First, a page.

Dakota Gas employee’s daughter, who has autism, finds strength in therapy horse riding

Bella-riding

Isabella “Bella” Turnbow, who has autism, recently found her happy place by taking part in therapeutic horse riding. Above, she’s accompanied by (from left) Kayla O’Neal, Katie Oakland and Perry Thomas.

We all have our happy place. For Isabella “Bella” Turnbow, it’s on the saddle of her new favorite horse, Pop-Tart.

Bella, who has autism, is in the pilot stage of a therapeutic horse riding program taking place on a ranch southeast of Lincoln, ND. The full program will launch in summer 2016.

The nonprofit, TR 4 Heart and Soul, specializes in providing therapeutic riding exercises for children with special needs. Each of the program’s horses has been specially trained to work with kids like Bella, and three volunteers walk alongside every participant.

Since April, Trinity Turnbow has watched his daughter build core muscle strength and confidence by taking the reins. The program also helps her improve focus.

Turnbow and his family have witnessed the joy on Bella’s face as Pop-Tart circles around the corral. She and the horse have established quite a bond. Watch the video.

“Bella shows no fear,” says Turnbow, manager of process operations at Dakota Gas, a subsidiary of Basin Electric in Beulah, ND. “Whenever they start trotting, she starts giggling.”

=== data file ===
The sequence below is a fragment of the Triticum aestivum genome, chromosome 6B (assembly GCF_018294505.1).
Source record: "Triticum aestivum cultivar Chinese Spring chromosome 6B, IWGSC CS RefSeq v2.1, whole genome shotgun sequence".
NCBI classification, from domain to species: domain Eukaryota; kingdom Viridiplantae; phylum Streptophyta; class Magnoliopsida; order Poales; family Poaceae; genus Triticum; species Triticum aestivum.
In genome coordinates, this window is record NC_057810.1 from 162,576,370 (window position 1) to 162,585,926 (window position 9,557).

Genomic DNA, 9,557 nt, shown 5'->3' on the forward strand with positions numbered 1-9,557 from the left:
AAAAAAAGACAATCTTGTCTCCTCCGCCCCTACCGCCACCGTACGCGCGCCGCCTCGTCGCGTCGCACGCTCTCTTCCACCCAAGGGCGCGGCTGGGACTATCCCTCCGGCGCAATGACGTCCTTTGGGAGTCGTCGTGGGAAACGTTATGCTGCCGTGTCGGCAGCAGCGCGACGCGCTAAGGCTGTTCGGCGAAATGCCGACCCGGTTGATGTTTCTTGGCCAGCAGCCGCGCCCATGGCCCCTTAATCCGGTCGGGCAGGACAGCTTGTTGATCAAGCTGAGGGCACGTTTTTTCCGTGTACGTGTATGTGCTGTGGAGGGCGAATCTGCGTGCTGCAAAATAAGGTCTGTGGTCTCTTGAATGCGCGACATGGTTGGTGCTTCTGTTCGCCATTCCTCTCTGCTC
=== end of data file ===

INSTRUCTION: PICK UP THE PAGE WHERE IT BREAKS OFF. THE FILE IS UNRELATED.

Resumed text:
He appreciates the work flexibility that has allowed him to be there for Bella during her half-hour sessions. Basin Electric, which believes in supporting its employees and the communities in which they live, recently sponsored the program.

Turnbow and his wife, Lindsay Turnbow, first heard about TR 4 Heart and Soul through an autism support group based in Bismarck, ND. The two have served as advocates for local activity groups that welcome children with special needs.

Even after receiving Bella’s diagnosis at age 3, the two of them were grateful she could continue participating in Bismarck Gymnastics Academy and Let’s Dance Studio.

The pilot stage of TR 4 Heart and Soul, which included six kids total, was originally planned to only run in April, but was so popular for Bella and her fellow riders it was extended another month.

The Bismarck Tribune has a gallery of photos of Bella as she participates in TR 4 Heart and Soul on their website.

The program starts off slow. Kids build trust with their horses by brushing, then they learn simple rider’s commands.

Once a child is more comfortable with riding, volunteers set up obstacles, such as miniature basketball hoops, that encourage kids to twist and turn while they’re riding. The activities are fun and participants often don’t even realize they’re exercising, Turnbow says.

Bella smiles from ear to ear as her younger sister cheers from the sidelines, Turnbow says.

Of course, as with many other kids in Bella’s position, some parts of horse riding are challenging for her. But that’s OK.

“It’s been great to see Bella’s progress during each session,” Turnbow says. “It’s uplifting.”

Read the Bismarck Tribune story about Bella’s journey with TR 4 Heart and Soul.

Comments

  1. Kent Schneider says:

    The TR 4 Heart and Soul program was started by my niece Katie Oakland. She is an amazing lady with a big heart. If you are in the Bismarck area check it out and maybe consider volunteering.
    Kent Schneider
    Purchasing Agent
    Black Hills Electric Cooperative, Inc.

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